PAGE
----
The exposure of Jimmy Savile has given rise to a great flood of revelations and the unburdening of victims of child abuse. Those of us that grew up in the great silence of the 1950s and 1960s are suddenly free to speak, it seems, and along with this there are some big questions that can now be asked. Why were we silent? How many victims are there? Do we know what the real damage was or is, and can we learn from this? Are we prepared to acknowledge the role that institutions play in allowing such things to happen to the vulnerable? Maybe these institutions do not protect us; in fact it would seem they are hotbeds of all kinds of perversions.
We have watched with horror just what has gone on in our health service, in our children's' homes, in the church, and in the BBC. We have learned to question what teachers, scout leaders, politicians and policemen are up to and to question their motives. And all this is before we even begin on the fundamental institution of the family and indeed our communities. There is another institution that has not yet had the finger pointed at it in this regard – the armed forces. We are all aware of war atrocities, bullying, rape and pillage that go with this territory – but what of child abuse?
My father was an officer in the British Army. Although we were not exceptionally well off, you could say we lived a life of some privilege. Various staff were employed to look after our family over the years. Many were based in our house, both when we lived in the camp and later when we moved to a rented house outside the town.
In common with many such families, our parents were concerned with, but quite detached from our everyday lives, and consequently had no idea that for a number of years three of my sisters and I lived with a child sex abuser in our midst.
We were then all under the age of 12 and not until we were in our late teens did one of my sisters tell all. Even then, we were told that, as my father had then left the army and this was all in the past, it had been decided to do nothing in order to spare us the trauma that would result if this was pursued.
Nothing, of course, could spare us the trauma of having lived with what I now remember as the heavy black cloud that hung menacingly over us every day. The fear and the dread and the lack of safety that we could never speak of, not even amongst ourselves, was just how it was.
The room where this monster lurked has all my life been the image that can pop up and haunt me.
This silence came at a catastrophic price. My clever, very beautiful and talented older sister, after a number of very troubled years struggling with low self esteem and bouts of terrible depression, took her own life at the age of 23. Another sister suffered from severe anorexia all through her 20s. Another, who has moderate learning difficulties, suddenly had a break down as a young adult, which involved various suicide attempts and then she disappeared completely, living rough and without benefits or support, for some 25 years. When she was eventually found it emerged she had been –living in hedges and church porches, hiding and near to starvation. She was diagnosed as paranoid schizophrenic and had apparently believed all those years that she was "not good enough" and was "not wanted", forcing her to be in a different place every day in case she contaminated the area.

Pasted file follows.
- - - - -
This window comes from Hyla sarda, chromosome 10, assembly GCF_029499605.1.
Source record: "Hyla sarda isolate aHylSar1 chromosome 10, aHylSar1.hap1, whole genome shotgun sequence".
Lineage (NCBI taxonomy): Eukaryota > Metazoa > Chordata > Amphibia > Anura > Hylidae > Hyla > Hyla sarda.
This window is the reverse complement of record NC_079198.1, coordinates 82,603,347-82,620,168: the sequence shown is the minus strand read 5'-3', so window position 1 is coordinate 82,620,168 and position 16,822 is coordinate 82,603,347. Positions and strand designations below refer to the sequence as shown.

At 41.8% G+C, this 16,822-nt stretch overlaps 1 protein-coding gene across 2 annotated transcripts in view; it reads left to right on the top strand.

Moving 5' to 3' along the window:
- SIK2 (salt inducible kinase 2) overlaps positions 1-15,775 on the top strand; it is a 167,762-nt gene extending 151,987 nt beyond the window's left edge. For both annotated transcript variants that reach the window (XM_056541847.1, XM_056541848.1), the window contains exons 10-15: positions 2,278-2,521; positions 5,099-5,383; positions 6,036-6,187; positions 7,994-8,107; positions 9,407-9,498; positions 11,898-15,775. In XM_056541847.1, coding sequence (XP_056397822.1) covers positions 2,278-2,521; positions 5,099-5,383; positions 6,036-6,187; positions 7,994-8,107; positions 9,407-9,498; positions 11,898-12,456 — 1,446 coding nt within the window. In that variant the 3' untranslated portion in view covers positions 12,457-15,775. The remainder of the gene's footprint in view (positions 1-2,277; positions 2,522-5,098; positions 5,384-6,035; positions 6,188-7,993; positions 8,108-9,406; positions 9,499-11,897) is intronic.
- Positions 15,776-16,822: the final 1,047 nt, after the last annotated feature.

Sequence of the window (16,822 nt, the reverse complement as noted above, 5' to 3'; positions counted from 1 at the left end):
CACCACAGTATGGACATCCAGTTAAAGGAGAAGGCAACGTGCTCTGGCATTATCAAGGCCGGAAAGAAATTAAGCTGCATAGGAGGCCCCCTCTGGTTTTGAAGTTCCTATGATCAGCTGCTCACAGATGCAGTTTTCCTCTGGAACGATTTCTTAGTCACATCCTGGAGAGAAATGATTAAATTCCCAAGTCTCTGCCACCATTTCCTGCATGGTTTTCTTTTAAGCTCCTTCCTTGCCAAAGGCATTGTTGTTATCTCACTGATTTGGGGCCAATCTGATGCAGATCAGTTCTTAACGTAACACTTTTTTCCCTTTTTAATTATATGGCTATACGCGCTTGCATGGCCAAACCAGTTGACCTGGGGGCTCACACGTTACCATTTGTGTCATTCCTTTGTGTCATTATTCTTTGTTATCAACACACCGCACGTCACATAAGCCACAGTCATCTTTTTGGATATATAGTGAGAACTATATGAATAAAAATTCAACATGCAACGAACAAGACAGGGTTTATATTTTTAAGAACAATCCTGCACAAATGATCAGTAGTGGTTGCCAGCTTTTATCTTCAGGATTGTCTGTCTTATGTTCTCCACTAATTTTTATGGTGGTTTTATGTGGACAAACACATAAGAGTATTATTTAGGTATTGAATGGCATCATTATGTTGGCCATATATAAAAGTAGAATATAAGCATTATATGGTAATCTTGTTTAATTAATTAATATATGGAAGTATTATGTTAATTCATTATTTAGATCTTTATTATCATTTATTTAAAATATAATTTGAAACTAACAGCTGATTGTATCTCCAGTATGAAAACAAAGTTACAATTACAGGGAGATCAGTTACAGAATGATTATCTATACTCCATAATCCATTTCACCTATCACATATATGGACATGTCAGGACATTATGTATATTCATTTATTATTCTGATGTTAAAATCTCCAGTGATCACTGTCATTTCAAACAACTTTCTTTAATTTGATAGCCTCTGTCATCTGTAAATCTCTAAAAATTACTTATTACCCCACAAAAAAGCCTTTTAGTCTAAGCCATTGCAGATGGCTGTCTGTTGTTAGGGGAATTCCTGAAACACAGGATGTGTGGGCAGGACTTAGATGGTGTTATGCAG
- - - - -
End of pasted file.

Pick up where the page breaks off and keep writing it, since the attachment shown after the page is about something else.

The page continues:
Like many people who are now "coming out" as victims of abuse, I believe that I should have spoken sooner. Later in life and very frail, my mother asked me what I thought was wrong with our family and why we had such a high casualty rate. How could I say what I had been tempted to say so many times over the years? Indeed, should I name and shame a person who must surely be dead by now? Should I hold the army to account? Does it still place unchecked individuals into households with young families? Can I even now put my siblings through further trauma by exposing the whole sordid saga? Notably, after the army my parents went on to have two more children who have lived in ignorance of all this and who have suffered no mental illnesses.
These questions and more, I have struggled with all my life. Indeed, I have no wish to burden my children with such troubles as, needless to say, their welfare is paramount to me.
However, I very much believe that the telling of these horror stories is essential so that we can at last ask some of the big questions.
Writing this is undoubtedly therapeutic for me, even though I came off more lightly than my sisters. Because I was such a timid child I was hard to catch, and mostly suffered only the witnessing of so many unmentionable things.
It is now emerging that child abuse cannot be ignored by those concerned with the health of the nation. Author and psychologist Oliver James, giving a recent talk, indicated that research now shows that a significantly high number of people suffering from severe mental illness have been victims of child sexual abuse.
This is something that has seemed obvious to me, but now surely this has to be taken seriously. We also need to take a careful look at our traditional institutions and at how perceived power and celebrity status allows such things to happen.
We need to liberate adults and children to be able to speak and to be believed.
As for so many people, it has taken recent events to liberate me from "the silence" and I now feel I owe it to my sisters to speak out.
I urge everyone who has suffered in this way to speak too and with the force of a tidal wave perhaps ensure that we do now ask the questions, finally.